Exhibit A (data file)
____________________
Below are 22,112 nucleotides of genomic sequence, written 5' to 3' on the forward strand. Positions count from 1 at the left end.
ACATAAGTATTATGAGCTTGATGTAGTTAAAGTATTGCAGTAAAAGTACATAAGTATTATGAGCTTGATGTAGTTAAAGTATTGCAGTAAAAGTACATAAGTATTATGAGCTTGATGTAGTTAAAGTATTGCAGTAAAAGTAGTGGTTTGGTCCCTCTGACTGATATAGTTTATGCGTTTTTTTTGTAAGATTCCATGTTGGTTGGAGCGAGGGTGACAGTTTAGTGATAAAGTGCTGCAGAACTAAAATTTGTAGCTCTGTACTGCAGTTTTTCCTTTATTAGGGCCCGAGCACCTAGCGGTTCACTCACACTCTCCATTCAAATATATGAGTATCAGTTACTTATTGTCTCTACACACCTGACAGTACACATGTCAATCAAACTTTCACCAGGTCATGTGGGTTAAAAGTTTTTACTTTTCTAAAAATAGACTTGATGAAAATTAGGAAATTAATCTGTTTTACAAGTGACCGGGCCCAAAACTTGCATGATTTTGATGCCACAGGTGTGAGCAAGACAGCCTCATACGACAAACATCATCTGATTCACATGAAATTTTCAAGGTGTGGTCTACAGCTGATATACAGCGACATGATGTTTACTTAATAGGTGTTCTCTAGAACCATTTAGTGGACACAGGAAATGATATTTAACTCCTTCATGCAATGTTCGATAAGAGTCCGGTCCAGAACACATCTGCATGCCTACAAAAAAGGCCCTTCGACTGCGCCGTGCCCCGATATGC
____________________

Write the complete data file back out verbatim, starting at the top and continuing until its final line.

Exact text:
Below are 22,112 nucleotides of genomic sequence, written 5' to 3' on the forward strand. Positions count from 1 at the left end.
ACATAAGTATTATGAGCTTGATGTAGTTAAAGTATTGCAGTAAAAGTACATAAGTATTATGAGCTTGATGTAGTTAAAGTATTGCAGTAAAAGTACATAAGTATTATGAGCTTGATGTAGTTAAAGTATTGCAGTAAAAGTAGTGGTTTGGTCCCTCTGACTGATATAGTTTATGCGTTTTTTTTGTAAGATTCCATGTTGGTTGGAGCGAGGGTGACAGTTTAGTGATAAAGTGCTGCAGAACTAAAATTTGTAGCTCTGTACTGCAGTTTTTCCTTTATTAGGGCCCGAGCACCTAGCGGTTCACTCACACTCTCCATTCAAATATATGAGTATCAGTTACTTATTGTCTCTACACACCTGACAGTACACATGTCAATCAAACTTTCACCAGGTCATGTGGGTTAAAAGTTTTTACTTTTCTAAAAATAGACTTGATGAAAATTAGGAAATTAATCTGTTTTACAAGTGACCGGGCCCAAAACTTGCATGATTTTGATGCCACAGGTGTGAGCAAGACAGCCTCATACGACAAACATCATCTGATTCACATGAAATTTTCAAGGTGTGGTCTACAGCTGATATACAGCGACATGATGTTTACTTAATAGGTGTTCTCTAGAACCATTTAGTGGACACAGGAAATGATATTTAACTCCTTCATGCAATGTTCGATAAGAGTCCGGTCCAGAACACATCTGCATGCCTACAAAAAAGGCCCTTCGACTGCGCCGTGCCCCGATATGC